Meteorites that do not look much like meteorites

I have perused the Meteorite Picture of the Day website to find photos that show the exterior of real stony meteorites but that the meteorites, as pictured, violate many of the recognition principles that I emphasize on this website.

Gold BasinL4 ordinary chondrite (Arizona, USA)
  Only a small patch of fusion crust remains.

Bjurböle (1) Bjurböle (2)L/LL4 chondrite (Finland)
  No fusion crust.

KnyahinyaL/LL5 chondrite (Ukraine)
  Fusion crust is not obvious but sawn face shows metal grains.

WellmanH ordinary chondrite (Texas, USA)
  Fusion crust is not self-evidently a meteorite fusion crust in the photo.

Dalgety DownsL4 chondrite (Australia)
  Heavily weathered exterior.

Tulia (b)L6 ordinarychondrite (Texas, USA)
  Heavily weathered exterior.

ThuatheH4/5 ordinary chondrite (Lesotho)
  Observed fall (45 kg) with fusion crust, but the surface is not smooth.

Tatahouine (1) Tataouine (2)diogenite (Tunisia)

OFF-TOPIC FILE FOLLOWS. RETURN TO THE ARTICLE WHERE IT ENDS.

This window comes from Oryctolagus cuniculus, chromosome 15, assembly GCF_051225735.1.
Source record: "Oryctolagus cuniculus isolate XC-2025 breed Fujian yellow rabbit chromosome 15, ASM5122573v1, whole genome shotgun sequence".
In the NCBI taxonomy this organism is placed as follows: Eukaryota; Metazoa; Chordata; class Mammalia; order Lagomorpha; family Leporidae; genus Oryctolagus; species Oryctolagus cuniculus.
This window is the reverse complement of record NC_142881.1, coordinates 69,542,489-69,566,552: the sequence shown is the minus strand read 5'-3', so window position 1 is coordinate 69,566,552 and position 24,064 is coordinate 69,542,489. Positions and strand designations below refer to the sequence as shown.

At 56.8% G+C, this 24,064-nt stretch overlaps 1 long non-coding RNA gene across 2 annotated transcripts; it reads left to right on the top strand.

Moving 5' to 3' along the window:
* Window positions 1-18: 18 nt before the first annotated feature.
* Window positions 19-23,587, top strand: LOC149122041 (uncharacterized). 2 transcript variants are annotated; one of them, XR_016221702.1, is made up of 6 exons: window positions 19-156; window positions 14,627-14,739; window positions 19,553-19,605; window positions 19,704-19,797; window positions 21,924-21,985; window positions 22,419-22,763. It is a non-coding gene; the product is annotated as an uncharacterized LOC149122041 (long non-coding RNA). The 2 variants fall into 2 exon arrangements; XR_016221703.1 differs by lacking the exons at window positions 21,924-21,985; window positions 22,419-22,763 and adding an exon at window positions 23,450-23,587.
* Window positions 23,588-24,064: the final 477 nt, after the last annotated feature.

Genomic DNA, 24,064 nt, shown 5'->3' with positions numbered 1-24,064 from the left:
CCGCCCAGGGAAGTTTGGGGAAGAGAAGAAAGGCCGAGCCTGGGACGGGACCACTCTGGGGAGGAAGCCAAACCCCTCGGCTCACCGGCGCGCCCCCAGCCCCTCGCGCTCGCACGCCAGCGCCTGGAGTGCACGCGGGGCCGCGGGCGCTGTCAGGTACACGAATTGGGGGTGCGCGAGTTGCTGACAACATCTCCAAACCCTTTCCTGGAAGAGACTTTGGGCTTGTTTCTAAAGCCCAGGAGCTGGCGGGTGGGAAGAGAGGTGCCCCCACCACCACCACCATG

An observed fall (12 kg), but the fusion crust is not self-evidently a meteorite fusion crust. The surface is rough. Like Thuathe above, the meteoroid likely broke into several pieces low in Earth’s atmosphere where the velocity was too low to create enough heat to cause substantial melting.

Erg Chech 002ungrouped achondrite (Algeria, desert)
  This a good example of a meteorite from Northwest Africa that has lost its fusion crust completely, probably by wind erosion.

Loulan Yizhi 034Ureilite (China, desert)
  Little or no fusion crust. Also, fusion crusts on achondrites are not as dark as those on chondrites.

BaqiangziEnstatite chondrite (China, desert)
  Atypical fusion crust.

Clarendon (c)L4 ordinary chondrite (Texas, USA)
  Another weathered meteorite missing some fusion crust but regmaglypts remain.

Golden Gate MountainH4 ordinary chondrite (Arizona, USA)
  This heavily weathered stone would have been easy to overlook.